26 / 5 / 2016 2.26pm
Paul Taylor is Assistant Director for Organisational Development at NHS Employers
It’s hard to single out specific experiences from the ODN
Europe that were “the best” because there are so many. I loved seeing Mee
-Judge’s powerful keynote and Gervase Bushe
’s fantastic session on Dialogic OD. Both seemed particularly pertinent to the work of OD practitioners in the NHS. Gervase
said something that has really stuck with me, “You don’t have to succeed, you just have to learn”.
It got me thinking about what we’ve
learned during the first three years of Do OD. Most obviously, we’ve
consistently come across three questions.
- What is OD?
- Where should OD sit in the organisation?
- How do you measure return on investment?
They are good questions, however they are quite closed in their nature. They all have potentially simple answers that don’t necessarily open up a conversation. Gervase Bushe
’s work on dialogic OD talks about generatively and how conversation can change core narratives. Recently we’ve been testing this out and trying to influence the core narrative about OD by changing the conversation and asking different questions.
- Instead of asking 'What is OD?' how about 'When is something OD, and when is it not?'
- Try replacing 'Where should OD sit in the organisation' with 'Who is doing OD and how can the organisation support and stretch their development?'
- When someone asks 'Whats the return on investment', let’s also ask 'What’s the intention behind our OD intervention and how are we measuring the return on that?'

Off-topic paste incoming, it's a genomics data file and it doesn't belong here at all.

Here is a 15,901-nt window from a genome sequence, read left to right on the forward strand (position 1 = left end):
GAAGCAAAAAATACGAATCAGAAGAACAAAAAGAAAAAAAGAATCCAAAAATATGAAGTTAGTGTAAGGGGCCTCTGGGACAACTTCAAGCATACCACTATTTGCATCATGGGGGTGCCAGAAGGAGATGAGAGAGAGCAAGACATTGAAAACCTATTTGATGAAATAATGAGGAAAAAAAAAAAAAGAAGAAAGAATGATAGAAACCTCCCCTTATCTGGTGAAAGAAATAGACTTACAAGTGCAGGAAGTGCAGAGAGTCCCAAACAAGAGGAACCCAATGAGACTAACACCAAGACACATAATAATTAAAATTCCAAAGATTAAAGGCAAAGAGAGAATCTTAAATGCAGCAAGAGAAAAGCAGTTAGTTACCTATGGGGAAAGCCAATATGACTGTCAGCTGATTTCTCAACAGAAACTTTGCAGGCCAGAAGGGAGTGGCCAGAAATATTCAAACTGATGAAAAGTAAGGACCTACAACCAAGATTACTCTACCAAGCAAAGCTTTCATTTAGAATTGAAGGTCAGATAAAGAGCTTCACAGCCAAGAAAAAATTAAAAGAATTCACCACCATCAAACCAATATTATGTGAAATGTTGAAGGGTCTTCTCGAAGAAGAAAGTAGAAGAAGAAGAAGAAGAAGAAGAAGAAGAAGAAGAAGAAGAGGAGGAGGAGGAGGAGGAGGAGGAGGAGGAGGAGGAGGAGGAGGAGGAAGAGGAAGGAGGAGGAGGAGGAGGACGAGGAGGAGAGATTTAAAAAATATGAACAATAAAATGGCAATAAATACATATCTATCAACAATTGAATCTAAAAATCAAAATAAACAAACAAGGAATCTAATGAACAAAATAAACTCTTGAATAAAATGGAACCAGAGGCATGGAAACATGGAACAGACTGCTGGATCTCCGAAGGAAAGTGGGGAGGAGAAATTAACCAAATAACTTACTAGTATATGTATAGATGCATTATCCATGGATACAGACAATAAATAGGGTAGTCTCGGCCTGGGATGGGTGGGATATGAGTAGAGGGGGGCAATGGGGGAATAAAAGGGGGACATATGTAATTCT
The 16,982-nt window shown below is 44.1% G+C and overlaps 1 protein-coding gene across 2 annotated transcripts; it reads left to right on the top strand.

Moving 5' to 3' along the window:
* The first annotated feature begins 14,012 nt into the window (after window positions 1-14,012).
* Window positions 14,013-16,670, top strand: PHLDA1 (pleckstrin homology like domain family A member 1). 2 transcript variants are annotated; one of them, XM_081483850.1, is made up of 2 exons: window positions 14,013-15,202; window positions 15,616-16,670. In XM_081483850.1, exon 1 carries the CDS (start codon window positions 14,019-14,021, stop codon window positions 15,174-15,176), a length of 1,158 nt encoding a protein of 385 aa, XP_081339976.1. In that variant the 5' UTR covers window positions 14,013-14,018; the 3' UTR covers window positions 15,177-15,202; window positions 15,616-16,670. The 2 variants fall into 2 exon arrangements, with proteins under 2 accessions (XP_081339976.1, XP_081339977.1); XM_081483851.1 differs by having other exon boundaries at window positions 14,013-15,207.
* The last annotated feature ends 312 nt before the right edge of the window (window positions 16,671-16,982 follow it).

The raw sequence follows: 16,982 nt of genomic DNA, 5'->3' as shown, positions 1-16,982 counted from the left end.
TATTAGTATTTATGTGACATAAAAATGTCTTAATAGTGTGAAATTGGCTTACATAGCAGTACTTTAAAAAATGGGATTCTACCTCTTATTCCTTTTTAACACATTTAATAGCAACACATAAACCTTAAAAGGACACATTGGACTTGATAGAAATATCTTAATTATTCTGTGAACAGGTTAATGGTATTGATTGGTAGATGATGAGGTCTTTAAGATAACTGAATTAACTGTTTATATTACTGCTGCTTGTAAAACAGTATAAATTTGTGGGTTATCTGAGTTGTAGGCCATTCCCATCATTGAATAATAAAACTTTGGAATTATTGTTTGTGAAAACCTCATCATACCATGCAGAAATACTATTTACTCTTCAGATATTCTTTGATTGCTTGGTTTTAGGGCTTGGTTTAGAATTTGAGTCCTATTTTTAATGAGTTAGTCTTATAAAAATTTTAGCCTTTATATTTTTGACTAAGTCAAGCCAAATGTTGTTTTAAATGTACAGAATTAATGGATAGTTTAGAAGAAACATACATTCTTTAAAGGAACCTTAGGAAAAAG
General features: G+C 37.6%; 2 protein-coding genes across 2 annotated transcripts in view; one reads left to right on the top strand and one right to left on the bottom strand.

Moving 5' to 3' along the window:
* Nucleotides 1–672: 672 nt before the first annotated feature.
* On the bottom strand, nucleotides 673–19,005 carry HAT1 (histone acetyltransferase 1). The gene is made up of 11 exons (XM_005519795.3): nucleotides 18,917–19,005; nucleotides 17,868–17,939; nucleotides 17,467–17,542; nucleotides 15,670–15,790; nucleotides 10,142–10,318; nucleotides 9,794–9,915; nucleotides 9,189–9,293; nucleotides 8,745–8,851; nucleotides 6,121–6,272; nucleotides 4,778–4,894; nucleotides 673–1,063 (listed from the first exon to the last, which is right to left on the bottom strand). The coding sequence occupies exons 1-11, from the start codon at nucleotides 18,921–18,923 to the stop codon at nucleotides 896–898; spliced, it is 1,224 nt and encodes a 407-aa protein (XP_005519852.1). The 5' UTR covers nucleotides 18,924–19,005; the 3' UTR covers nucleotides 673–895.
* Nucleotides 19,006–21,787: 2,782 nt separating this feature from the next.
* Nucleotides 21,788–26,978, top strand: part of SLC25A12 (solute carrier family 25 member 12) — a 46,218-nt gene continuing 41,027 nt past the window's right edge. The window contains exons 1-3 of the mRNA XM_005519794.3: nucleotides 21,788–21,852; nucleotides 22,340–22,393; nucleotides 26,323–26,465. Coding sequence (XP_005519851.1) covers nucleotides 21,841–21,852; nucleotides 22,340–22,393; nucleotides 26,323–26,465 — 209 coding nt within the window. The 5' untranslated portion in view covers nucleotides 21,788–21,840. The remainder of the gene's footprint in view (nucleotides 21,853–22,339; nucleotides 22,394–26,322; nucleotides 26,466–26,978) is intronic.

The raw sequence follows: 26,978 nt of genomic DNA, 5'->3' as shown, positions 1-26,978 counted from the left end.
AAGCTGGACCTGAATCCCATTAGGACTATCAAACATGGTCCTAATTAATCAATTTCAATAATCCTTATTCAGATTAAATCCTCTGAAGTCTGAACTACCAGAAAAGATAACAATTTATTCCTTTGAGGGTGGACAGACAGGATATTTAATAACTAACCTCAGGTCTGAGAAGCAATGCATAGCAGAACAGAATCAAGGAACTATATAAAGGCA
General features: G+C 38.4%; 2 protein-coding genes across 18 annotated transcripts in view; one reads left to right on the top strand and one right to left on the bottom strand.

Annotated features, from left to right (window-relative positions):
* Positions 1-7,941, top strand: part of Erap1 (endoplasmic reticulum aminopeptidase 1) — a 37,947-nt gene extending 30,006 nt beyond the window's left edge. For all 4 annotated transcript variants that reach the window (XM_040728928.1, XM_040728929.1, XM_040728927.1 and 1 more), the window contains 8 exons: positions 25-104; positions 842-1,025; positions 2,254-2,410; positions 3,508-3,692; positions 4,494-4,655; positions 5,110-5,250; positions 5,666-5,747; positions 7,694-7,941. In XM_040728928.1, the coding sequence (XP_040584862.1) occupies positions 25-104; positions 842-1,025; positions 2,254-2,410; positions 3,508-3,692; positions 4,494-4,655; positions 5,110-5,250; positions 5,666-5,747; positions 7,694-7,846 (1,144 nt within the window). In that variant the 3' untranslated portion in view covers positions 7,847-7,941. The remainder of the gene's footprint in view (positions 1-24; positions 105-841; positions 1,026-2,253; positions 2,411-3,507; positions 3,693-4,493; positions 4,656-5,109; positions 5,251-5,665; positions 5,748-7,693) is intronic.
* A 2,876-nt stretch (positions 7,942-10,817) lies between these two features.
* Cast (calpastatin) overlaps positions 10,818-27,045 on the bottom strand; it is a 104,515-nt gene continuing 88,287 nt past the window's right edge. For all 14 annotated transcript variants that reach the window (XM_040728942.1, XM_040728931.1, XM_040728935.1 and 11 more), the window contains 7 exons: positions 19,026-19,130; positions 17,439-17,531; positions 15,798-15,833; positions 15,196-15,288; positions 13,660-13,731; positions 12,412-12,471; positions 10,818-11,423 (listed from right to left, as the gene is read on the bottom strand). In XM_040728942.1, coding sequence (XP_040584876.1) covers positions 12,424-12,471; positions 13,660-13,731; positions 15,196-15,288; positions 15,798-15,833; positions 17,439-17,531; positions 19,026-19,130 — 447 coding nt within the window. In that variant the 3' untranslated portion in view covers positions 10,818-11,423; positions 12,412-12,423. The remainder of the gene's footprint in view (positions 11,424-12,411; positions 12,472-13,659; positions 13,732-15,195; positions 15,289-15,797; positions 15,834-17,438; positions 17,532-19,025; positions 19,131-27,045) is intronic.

illustrated, organisations and systems are shifting rapidly. The pace of change is increasing and the problems we’re tackling are more complex than before. I would love our OD community to lean into this shift and push our thinking further into the complex space. Simple solutions don’t work with the kind of complex problems we’re working with.
I was reflecting on work I did over a decade ago on Long Term Conditions (LTC
) Management. As the health needs of the population shifted from simple to complex, models of care had to adapt and respond. I wonder what it would look like to shift our models of OD in a similar direction? The LTC
Triangle, familiar to many, is an interesting concept. Could we apply it to our practice? If organisations were more ‘self caring’ in their OD work (for example where “non-OD” folk are equipped with OD tools and skills) it could unleash capacity into the system and accelerate the pace of change. If skilled OD practitioners focused our efforts on ‘complex’ problems it could significantly help with large scale change challenges. What could ‘OD prevention’ look like? It’s a model I’d like to explore further, and hope that others might be interested too.
Email me if you’d like to be part of a conversation about it.
The nature of change has changed. Change is no longer an acute episode. Change is a long term condition. How we pro-actively respond to and work with change is vital to the health, wellbeing and survival of our system. Our amazing NHS OD Community is well placed to experiment with and adopt new ways of working in service of our organisations and patients. Mee
asked “How ready are we to be future ready practitioners?”. I’d like to put that to the test.